Minnesota Man Free After Vehicular Homicide Conviction Is Tossed
A Minnesota man was freed from prison Thursday after a judge ruled that a defect in his Toyota Camry – and not his driving – had caused a crash that killed three people. He had served three years in prison, and prosecutors say he won’t be retried.
Koua Fong Lee was convicted of vehicular homicide in 2007 after his 1996 Camry accelerated uncontrollably and crashed into two vehicles ultimately killing a man and two children. Lee was driving with his pregnant wife, father, daughter, brother and niece at the time of the crash, and always maintained his innocence.
Lee’s attorney, Brent Schafer, partnered with the
Innocence Project of Minnesota
member) to uncover strong evidence that Lee’s car malfunctioned, causing it to accelerate and crash.
“This never seemed right. A man with his family in the car — his pregnant wife — goes on a suicide mission? Then, the recalls started, and the complaints sounded just like what happened to Mr. Lee,” Schafer said in March. “It sounds just like a case of unintended acceleration.”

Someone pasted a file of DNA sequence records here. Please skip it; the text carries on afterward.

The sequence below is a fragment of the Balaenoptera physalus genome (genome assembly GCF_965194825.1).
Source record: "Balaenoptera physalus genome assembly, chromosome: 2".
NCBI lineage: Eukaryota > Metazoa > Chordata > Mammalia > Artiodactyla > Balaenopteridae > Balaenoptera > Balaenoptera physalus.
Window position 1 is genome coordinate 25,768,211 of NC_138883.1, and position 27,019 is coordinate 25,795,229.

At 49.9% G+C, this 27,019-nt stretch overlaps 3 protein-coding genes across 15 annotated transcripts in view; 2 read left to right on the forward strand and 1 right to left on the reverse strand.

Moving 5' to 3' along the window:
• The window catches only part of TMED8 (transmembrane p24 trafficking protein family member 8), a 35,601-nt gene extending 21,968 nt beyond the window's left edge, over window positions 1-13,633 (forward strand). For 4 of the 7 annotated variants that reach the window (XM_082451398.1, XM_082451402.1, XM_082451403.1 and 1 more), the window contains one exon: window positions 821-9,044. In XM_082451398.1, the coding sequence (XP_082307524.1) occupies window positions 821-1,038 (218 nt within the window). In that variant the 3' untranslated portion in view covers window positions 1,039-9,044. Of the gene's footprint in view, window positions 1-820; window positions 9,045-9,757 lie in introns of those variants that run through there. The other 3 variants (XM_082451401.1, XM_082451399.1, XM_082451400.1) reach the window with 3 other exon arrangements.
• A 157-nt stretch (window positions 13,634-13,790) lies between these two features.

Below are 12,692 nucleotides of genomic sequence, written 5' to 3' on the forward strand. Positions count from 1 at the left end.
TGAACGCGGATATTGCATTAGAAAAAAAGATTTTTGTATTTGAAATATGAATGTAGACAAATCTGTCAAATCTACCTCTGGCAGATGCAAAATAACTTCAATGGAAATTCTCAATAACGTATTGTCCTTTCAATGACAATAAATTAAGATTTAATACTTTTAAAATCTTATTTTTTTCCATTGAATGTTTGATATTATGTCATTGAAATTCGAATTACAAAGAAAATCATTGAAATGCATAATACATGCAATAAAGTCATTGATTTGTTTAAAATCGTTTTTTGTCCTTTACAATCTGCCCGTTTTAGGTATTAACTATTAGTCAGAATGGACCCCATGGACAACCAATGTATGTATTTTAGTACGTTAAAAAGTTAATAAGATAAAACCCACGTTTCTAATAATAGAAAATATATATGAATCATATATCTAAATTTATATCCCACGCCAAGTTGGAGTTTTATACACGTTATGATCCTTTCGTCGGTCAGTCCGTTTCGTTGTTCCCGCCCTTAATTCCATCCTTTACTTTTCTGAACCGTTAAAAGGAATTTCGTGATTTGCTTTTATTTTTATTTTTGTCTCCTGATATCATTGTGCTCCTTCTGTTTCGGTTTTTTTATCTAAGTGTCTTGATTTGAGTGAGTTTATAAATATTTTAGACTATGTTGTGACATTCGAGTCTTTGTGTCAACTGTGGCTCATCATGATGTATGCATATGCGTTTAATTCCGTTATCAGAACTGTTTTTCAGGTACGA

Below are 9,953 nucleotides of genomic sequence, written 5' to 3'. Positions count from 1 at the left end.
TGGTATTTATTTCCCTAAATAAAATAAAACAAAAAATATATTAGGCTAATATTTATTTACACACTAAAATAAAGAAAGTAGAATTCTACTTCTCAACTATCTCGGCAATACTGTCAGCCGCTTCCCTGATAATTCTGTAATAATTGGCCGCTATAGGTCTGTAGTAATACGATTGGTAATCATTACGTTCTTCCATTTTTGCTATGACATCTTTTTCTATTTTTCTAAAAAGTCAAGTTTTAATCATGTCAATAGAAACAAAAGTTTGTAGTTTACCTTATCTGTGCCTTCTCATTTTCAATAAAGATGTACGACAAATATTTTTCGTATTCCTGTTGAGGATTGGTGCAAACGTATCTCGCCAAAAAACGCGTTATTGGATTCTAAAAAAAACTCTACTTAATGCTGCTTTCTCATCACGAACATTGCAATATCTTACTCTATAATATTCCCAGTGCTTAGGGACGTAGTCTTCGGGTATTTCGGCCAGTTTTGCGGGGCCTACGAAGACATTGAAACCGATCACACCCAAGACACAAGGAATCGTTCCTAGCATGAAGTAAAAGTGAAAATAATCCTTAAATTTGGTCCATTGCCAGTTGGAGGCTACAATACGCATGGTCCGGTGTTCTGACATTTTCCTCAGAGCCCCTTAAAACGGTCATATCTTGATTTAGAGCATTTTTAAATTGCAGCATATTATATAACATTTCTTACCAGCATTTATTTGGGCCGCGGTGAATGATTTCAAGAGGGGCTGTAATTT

In tossing the conviction, the judge also pointed to the failure of Lee’s original attorney to adequately defend him at trial. At Lee’s trial, she openly contradicted him, saying that he must have pushed the accelerator, even though he claimed that he didn’t. Since the fatal crash, Lee asked the victim’s families to forgive him and believe his innocence. CNN reported that the victim’s families have long believed him and were part of the effort to free him. Together, they are now suing Toyota.
Although the 1996 Camry is not a part of Toyota’s recall of 8 million vehicles, the car manufacturer acknowledged before Congress that problems with sudden acceleration were more extensive than originally thought.
Lee’s accident was among the first of a growing number of criminal cases being reexamined since Toyota announced the recall.
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Learn about how ineffective defense counsel has played a role in causing wrongful convictions
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